I note the many Ministers who wear the little badge associated with the UN's sustainable development goals. Those goals are about many things which many of the policies of the Government and its counterparts internationally fly in the face of. One of those things is looking after our environment and the future of the planet. If we are going to look after the future of the planet, fossil fuels cannot be part of our energy production. That means we must stop looking down for our energy and start to look up for it. If we are going to start looking up for it, we must consider solar, wind and other forms of energy supply which do not have that negative impact on our environment. This debate is really about where the emphasis will be. Will it be on continuing to use fossil fuels under the guise that it is part of some kind of transition or will it be on making the clear switch to renewable sources and energy development? If it is the latter, this proposal for the Shannon Estuary is not a sensible one. It might have ten or 15 years ago, but that is not where we are now. We are in a different place. We have declared a climate emergency and, in that context, it is time to recognise that this proposal must be taken off the table.
I thank the Business Committee for allowing this debate to take place. There is a certain irony in the fact that the people to my left in Fianna Fáil voted against holding this debate earlier in the week. I am glad that some of them at least are being positive about what we are trying to achieve here, namely, expose the horrors of the Government signing off without proper understanding or knowledge of the positions of Deputies, Senators and the Climate Change Advisory Council itself. The council, by the way, is made up mostly of economists with very few scientists sitting with them. There is not one climate scientist on the council, which represents a problem from the get-go if that is where our advice is coming from. I thank the 30 Irish and US organisations and individuals who have written to the Taoiseach and the Department, including actor Mark Ruffalo, film maker Michael Moore, and the chief of the Powhatan Renape Indian nations, Dwayne Perry. I hope they will be listened to.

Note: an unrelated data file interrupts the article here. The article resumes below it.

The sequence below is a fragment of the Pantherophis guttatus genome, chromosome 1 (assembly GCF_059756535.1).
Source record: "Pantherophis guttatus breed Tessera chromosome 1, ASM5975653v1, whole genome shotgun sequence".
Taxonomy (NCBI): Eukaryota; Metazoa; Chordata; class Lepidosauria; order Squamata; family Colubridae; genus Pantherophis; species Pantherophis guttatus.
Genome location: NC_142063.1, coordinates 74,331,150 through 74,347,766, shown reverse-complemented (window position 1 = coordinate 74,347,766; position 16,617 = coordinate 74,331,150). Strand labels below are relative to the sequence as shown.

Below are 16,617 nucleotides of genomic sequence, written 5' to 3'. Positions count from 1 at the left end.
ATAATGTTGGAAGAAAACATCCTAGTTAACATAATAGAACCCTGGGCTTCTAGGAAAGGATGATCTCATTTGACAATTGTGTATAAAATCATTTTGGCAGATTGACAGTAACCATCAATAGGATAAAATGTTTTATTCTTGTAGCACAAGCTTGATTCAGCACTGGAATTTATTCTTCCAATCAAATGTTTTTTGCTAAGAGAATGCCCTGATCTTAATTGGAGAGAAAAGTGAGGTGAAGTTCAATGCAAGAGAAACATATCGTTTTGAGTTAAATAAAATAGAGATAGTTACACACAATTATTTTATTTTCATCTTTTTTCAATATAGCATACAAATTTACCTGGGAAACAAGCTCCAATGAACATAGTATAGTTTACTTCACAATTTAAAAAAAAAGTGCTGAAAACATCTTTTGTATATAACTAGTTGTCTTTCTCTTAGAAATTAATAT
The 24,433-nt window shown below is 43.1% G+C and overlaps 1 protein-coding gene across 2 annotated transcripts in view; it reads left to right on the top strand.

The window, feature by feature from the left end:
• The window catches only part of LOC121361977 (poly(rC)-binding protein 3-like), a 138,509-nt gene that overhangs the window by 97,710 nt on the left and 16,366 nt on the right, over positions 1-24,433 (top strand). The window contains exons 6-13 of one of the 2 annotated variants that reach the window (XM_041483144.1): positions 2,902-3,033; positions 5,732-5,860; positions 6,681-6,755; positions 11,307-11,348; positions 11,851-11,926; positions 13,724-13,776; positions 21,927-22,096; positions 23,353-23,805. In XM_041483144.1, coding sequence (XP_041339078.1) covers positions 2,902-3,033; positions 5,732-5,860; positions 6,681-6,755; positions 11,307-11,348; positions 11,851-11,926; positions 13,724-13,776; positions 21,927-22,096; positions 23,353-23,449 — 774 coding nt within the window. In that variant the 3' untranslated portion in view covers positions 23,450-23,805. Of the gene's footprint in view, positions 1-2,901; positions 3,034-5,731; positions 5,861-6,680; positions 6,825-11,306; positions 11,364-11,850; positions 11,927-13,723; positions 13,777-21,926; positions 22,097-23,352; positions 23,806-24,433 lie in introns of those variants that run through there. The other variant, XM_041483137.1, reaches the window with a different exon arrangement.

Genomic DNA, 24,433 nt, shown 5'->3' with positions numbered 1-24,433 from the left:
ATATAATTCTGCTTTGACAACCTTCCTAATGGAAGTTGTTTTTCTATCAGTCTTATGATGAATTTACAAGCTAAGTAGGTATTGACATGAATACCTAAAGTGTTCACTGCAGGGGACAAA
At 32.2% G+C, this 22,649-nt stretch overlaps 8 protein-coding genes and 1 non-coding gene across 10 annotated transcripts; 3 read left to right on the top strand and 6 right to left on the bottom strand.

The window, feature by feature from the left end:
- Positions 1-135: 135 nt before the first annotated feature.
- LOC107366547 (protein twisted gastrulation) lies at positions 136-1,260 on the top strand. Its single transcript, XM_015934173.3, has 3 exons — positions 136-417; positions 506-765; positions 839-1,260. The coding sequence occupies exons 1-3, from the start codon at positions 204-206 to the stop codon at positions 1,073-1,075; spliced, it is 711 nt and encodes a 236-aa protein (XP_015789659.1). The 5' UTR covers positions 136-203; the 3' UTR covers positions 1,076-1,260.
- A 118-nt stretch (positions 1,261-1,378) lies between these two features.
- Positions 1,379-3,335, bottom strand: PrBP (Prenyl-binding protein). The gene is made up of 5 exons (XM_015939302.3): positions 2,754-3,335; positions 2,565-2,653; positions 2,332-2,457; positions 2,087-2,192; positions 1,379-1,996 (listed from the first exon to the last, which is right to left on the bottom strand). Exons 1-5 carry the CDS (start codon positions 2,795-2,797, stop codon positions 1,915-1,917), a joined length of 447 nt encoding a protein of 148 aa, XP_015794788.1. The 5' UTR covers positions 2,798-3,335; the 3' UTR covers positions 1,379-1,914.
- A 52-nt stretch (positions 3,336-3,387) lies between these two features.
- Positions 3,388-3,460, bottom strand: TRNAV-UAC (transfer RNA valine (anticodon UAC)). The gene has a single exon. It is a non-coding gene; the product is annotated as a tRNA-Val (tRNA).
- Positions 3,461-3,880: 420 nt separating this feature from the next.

There should be no mystery about whether Shannon LNG will be about fracked gas, but there appeared to be when the Taoiseach said it could be any kind of gas. That is absolutely not the case. New Fortress Energy, the company that owns the project, has stated this explicitly. It told its shareholders, potential investors and the Security and Exchange Commission in the USA that it is going to be fracked gas. Further, the Pennsylvania EPA tells us clearly in its annual report that the bulk of gas from the state comes from unconventional wells. I have a map on which the blue lines represent fracked gas and the green lines represent conventional gas. What is coming out of North America is fracked gas and the company doing the LNG deal in Shannon makes no bones about that. Why, then, does the Taoiseach seek to obfuscate? It is for the same reason the Government did not want us to have this debate in the first place.
I refer to the idea that there is environmental vandalism in energy security. It is important to understand that this is a ruse to justify the continued reliance on and support for fossil fuels by the Minister and Department. Shannon LNG, Cork LNG and the reverse-flow interconnector are not essential to our energy security. We have enough gas for the time being and we have two interconnectors, not one, to Britain and Europe. Therefore, LNGs are not essential to our energy security. Rather, they are essential to those forces that want to profit from the continued use of fossil fuels, in particular fracked gas. The only avenue to secure energy security after Corrib and Kinsale is the legislation about which the Minister spoke last night. That legislation should be brought before the House next week to allow massive investment in offshore renewable energy development to take place. Imagine what we could do with Shannon as a hub for renewables. Imagine what we could do with the Port of Cork as a hub for renewables. The Minister referred to the wind not blowing but I doubt there is a single day when the wind does not blow off the west coast of Ireland. We can destroy the use of fossil fuel in Ireland if we approach it systemically and with the will of the people.
The context of this debate is important. The west of Ireland is hunkering down because of Storm Lorenzo. We have seen extreme weather conditions all year across the planet. The CO2 and methane we are pumping out will ensure that rapid destruction will continue for decades. We need a commitment from the Minister today that this project of common interest will not include the Shannon LNG until it is scrutinised next week and the House gets a chance to vote on it.